DSL Modem Failure, Downtime

Atypically, I host this Web-site on my private server at home. When I got home today, I found that the DSL Modem / Router, which I rent from my ISP, had gone into a partially failed state, in which WAN access was still ‘normal’, but where attempts to obtain new IP addresses were not succeeding – i.e. My smart-phone could not connect to my WiFi when I got home. Also, maintenance access, which has only been enabled from within my LAN, did not succeed to check the router status.

The only solution I could think of, was to unplug the modem, wait for 60 seconds, and then plug it in again. This seemed to work, and my maintenance password to the Modem / Router has not been changed. I.e., I was not hacked. I was able to log into the Router again.

But power-cycling a router like that causes the network (LAN and WAN) to be unstable for several minutes. As a consequence, my site, and this blog, were not visible to the Internet from about 13h05 until 13h20.

I apologize for any inconvenience.


P.S. Also, I now have a new, dynamically-assigned IP address. But this could be routine, as my domain-name should resolve to the new address anyway.

(Edit 09/11/2016 : ) I gave the command at 13h16 the same day, to propagate my new IP address, and my own router, acting as my DNS server, reflected the new IP address, still within 13h16. It should not really have taken most readers until 13h20, before their browsers would have been able to fetch my URLs again.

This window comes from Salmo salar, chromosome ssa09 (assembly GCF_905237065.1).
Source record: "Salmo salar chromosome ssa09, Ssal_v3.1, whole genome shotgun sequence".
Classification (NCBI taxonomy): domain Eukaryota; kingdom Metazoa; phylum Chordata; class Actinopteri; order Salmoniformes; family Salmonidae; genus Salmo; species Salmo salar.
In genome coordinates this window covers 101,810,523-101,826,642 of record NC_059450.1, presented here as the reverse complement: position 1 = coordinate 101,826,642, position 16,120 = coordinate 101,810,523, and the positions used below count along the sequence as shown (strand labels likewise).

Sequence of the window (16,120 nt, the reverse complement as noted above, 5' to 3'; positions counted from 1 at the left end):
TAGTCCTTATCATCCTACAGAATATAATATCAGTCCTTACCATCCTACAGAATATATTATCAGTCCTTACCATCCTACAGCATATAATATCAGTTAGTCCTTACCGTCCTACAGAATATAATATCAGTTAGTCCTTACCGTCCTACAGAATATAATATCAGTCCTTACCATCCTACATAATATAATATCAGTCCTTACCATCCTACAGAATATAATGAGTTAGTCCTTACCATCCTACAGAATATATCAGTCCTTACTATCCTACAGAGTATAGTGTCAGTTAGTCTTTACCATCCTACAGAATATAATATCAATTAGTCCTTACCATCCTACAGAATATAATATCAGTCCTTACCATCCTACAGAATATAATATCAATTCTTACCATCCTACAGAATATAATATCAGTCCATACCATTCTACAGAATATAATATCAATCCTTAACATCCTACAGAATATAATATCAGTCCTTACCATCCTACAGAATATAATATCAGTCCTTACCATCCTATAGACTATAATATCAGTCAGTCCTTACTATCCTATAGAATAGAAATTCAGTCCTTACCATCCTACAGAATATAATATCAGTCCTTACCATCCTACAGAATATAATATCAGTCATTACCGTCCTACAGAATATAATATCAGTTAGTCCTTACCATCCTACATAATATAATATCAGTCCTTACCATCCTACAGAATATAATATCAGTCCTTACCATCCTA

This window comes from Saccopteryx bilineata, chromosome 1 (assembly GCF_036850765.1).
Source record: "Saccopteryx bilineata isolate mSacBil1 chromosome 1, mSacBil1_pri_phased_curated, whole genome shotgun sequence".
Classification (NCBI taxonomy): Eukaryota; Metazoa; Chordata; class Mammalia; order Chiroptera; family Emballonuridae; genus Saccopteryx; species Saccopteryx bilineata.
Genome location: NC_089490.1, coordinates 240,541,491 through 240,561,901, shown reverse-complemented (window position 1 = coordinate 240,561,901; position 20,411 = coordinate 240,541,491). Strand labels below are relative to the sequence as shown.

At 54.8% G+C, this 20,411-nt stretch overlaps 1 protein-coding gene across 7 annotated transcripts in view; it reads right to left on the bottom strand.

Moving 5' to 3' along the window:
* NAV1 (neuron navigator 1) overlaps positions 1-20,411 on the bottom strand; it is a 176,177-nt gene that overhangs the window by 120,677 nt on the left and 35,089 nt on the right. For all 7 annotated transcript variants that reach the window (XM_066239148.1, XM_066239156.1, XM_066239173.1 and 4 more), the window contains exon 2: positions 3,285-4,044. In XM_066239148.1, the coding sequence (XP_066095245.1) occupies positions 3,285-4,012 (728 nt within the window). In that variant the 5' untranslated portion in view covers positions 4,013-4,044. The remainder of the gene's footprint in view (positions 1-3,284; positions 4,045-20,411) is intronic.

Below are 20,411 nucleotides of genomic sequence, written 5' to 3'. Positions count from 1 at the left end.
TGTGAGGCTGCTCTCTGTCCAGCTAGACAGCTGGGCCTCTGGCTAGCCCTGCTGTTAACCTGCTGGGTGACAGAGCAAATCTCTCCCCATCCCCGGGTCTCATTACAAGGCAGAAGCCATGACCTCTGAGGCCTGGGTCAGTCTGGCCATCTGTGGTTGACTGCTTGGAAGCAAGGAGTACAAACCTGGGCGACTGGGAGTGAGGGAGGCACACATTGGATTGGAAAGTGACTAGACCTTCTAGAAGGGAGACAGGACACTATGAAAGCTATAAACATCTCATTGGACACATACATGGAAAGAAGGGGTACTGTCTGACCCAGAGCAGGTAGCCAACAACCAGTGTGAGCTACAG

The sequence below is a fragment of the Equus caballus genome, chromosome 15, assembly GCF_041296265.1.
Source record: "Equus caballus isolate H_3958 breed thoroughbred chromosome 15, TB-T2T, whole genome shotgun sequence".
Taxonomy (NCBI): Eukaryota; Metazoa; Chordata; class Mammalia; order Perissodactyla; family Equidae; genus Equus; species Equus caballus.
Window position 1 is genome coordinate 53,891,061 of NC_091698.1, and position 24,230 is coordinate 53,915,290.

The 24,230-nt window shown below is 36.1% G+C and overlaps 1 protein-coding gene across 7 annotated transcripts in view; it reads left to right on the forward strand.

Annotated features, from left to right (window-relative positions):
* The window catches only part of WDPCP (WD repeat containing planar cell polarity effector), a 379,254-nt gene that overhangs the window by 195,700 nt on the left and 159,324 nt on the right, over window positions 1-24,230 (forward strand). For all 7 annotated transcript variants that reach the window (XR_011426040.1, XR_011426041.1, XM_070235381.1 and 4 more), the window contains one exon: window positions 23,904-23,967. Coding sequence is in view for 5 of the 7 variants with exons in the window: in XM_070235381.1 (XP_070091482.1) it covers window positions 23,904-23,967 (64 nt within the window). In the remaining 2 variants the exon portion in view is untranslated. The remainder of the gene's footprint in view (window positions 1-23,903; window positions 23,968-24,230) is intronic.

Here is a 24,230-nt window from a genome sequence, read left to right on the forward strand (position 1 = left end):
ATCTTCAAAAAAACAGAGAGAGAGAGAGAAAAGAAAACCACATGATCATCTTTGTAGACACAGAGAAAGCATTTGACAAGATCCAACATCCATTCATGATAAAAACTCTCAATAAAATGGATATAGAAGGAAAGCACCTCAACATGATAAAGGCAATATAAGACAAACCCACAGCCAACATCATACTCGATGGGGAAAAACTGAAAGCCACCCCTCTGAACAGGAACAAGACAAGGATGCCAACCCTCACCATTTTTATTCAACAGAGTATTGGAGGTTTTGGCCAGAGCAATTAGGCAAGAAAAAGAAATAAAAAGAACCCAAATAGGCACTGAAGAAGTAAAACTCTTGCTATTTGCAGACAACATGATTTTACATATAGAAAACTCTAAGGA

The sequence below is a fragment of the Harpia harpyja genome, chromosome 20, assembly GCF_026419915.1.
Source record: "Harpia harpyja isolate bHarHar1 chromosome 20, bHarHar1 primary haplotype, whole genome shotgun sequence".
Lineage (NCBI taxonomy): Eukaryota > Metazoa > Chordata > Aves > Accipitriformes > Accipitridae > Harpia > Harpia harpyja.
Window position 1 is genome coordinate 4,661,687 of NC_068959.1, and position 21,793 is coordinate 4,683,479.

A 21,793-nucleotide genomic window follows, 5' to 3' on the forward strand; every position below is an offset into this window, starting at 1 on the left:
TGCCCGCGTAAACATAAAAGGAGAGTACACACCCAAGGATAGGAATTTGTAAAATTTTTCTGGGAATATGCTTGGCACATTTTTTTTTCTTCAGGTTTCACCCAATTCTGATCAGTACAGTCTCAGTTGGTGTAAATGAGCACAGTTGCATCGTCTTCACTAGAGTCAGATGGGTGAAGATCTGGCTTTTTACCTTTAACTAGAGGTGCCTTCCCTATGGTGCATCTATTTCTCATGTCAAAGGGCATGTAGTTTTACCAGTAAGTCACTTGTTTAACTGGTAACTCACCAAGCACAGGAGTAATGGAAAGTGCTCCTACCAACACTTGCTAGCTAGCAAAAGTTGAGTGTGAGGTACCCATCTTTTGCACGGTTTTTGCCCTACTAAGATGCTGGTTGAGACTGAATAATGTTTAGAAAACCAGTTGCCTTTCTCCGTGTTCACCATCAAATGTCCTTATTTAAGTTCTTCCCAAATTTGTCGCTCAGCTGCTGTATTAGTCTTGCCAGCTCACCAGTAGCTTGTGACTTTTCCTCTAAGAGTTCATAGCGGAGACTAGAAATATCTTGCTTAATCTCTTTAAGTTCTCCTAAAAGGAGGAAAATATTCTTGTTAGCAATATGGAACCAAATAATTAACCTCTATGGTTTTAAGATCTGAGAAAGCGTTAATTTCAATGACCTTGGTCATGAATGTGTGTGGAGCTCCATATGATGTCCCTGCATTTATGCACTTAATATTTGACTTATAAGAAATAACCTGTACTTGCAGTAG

RTL8723BE WiFi Stable Under Linux

On the laptop I name ‘Klystron’, I have kernel version ‘‘, and the misfortune of a WiFi chip-set that uses the kernel module ‘‘ with its companion kernel modules. Fortunately, I believe that it finally, fully stable!

I think that the most important detail on my part to getting this kernel module stable, was to add the file ‘‘ to contain the following code:

options rtl8723be fwlps=0
options rtl8723be swlps=0

Yet, as a series of blog postings already shows, it was not so quick and easy to obtain stability. One reason I think that my WiFi was failing on me recently, was my persistence in trying to put the laptop to Sleep, aka “Suspend To RAM”. This was never fully supported, and after Resuming from this sort of suspend mode, the WiFi would always be unstable. The only way I had to remedy this, was to change my user-level configuration, never to put the laptop to Sleep again.

Even with the WiFi supposedly stable in this way, the malfunction remains, that for any duration of time I close the laptop lid, the WiFi temporarily cuts off, which I think is a problem with the antenna. My solution: Leave the laptop idling, with its lid open. The result: Days and days of steady connection. Some small amount of dust on the laptop keyboard.

But there seemed to have been another problem with my WiFi specifically. The modem-router which I rent from Bell seems to have a specific policy. It sets itself to be the DNS server for my LAN, which downloads the IP addresses from its DNS parent. The WiFi router seems to have a zero-tolerance policy, if any computers try to bypass it as my DNS server. And this problem can be so strict, that even to have my LAN machines act as server, will cause problems and stability issues, which mimic hardware WiFi disconnection issues.

In my ‘‘, I needed to set

   wins support = no

   dns proxy = yes

Otherwise, the member servers would fail to see each other as Samba-connected, and finally lose their connection altogether.